While some regard England and the House of Commons as the ‘mother of all parliaments’, Boris Johnson’s shutdown is certainly damaging that image. As the UK parliament begins a week that could be the ‘mother of all battles’, Johnson’s proroguing of parliament is changing the world’s impression of UK democracy.
But others believe that UK democracy is finally revealing its true self.
Exporting the UK system
The UK’s parliamentary system is used as a model by several nations around the world. A number of these, ironically enough, are former colonies of the UK.
And one of those former colonies, New Zealand (which still has “the Queen as Sovereign”), is having a laugh at the UK’s expense.
Opinion in New Zealand
Some New Zealanders are wondering whether it’s time to get rid of the monarchy as head of state and become a republic. Newspaper columnist Dave Armstrong said, with a great deal of satire:
Opinion in Uganda
Nicholas Sengoba, a columnist in Uganda, said Johnson’s actions show Britain can also abuse power. He went on to say:
The whole notion that a British prime minister cannot be as powerful as an African dictator has been stripped off
And according to Sengoba, the current Brexit stalemate and lack of leadership has made the UK “look extremely bad”.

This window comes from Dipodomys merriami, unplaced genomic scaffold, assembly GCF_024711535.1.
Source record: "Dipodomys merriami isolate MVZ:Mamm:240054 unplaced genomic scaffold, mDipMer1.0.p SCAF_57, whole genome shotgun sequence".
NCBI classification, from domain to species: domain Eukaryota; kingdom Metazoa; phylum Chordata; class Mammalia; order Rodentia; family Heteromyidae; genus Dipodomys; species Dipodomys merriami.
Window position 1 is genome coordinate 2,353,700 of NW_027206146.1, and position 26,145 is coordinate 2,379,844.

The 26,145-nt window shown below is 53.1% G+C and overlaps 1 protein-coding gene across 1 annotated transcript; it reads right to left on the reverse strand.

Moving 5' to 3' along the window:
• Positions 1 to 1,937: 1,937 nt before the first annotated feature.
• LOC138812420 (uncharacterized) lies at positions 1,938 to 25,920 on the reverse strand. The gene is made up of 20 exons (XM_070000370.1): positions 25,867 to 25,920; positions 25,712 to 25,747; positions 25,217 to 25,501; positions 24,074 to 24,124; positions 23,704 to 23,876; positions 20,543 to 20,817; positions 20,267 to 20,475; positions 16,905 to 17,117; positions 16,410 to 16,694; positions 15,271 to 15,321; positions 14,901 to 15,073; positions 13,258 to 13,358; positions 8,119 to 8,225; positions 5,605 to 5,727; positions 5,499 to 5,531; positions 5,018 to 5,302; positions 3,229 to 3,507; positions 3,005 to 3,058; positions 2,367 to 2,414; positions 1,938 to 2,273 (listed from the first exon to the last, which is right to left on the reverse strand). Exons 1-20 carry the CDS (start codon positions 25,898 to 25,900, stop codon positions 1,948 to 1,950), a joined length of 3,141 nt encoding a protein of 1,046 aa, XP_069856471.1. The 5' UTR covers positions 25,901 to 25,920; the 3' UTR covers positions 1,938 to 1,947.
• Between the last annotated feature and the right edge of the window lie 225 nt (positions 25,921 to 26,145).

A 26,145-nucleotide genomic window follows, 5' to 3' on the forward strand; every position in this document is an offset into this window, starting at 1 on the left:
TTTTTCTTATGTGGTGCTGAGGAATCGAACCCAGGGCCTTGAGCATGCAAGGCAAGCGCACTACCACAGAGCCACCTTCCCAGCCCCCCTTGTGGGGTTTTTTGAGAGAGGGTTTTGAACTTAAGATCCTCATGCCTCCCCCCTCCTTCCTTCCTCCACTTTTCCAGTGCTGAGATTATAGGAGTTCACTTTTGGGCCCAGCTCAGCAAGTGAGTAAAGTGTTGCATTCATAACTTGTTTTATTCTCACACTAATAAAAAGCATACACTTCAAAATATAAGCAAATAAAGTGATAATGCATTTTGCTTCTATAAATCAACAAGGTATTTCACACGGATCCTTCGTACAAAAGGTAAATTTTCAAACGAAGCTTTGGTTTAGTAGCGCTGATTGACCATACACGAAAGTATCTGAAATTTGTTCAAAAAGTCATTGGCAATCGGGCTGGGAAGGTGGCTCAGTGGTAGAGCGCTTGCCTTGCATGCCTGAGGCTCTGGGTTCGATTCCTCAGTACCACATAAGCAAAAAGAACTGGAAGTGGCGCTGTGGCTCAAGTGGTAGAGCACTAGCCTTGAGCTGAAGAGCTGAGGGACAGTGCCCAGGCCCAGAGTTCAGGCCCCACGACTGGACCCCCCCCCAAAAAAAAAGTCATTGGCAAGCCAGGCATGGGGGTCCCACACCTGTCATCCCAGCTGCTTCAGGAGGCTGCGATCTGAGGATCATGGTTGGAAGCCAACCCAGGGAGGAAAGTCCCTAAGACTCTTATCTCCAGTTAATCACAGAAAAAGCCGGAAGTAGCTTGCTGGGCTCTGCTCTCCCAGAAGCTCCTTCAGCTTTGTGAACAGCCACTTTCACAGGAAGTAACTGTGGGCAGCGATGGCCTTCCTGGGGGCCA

Opinion in Canada
University of Otago professor Robert Patman, meanwhile, believes other countries are suspicious that Britain is behaving like a “banana republic”, because of Johnson’s behaviour. He said:
At the moment there’s a very dangerous situation in the U.K.
At the same time, Toronto newspaper the Globe and Mail said in an editorial:
Johnson’s plan to sideline Parliament cannot stand. It’s wrong. It’s undemocratic. It certainly isn’t British.
But in the furore around Johnson’s decision to prorogue parliament, some are conscious of the UK’s record on so-called ‘democracy‘. As The Canary has reported, the UK’s record in the north of Ireland demonstrates that, whatever democracy existed there, it worked against the Irish republican and Catholic communities. Additionally, large parts of the globe colonised by the UK suffered as a result of its war crimes.
So Johnson’s prorogation, while a disgusting attack on democracy, is mild by comparison to some acts his predecessors approved. Nonetheless, we need to face it down and face down the likes of Johnson, who feel they can ride roughshod over British people and people all over the world. There’s never been a better time to stand up to this.
Featured image via YouTube – GuardianNews / Flickr – Alex Proimos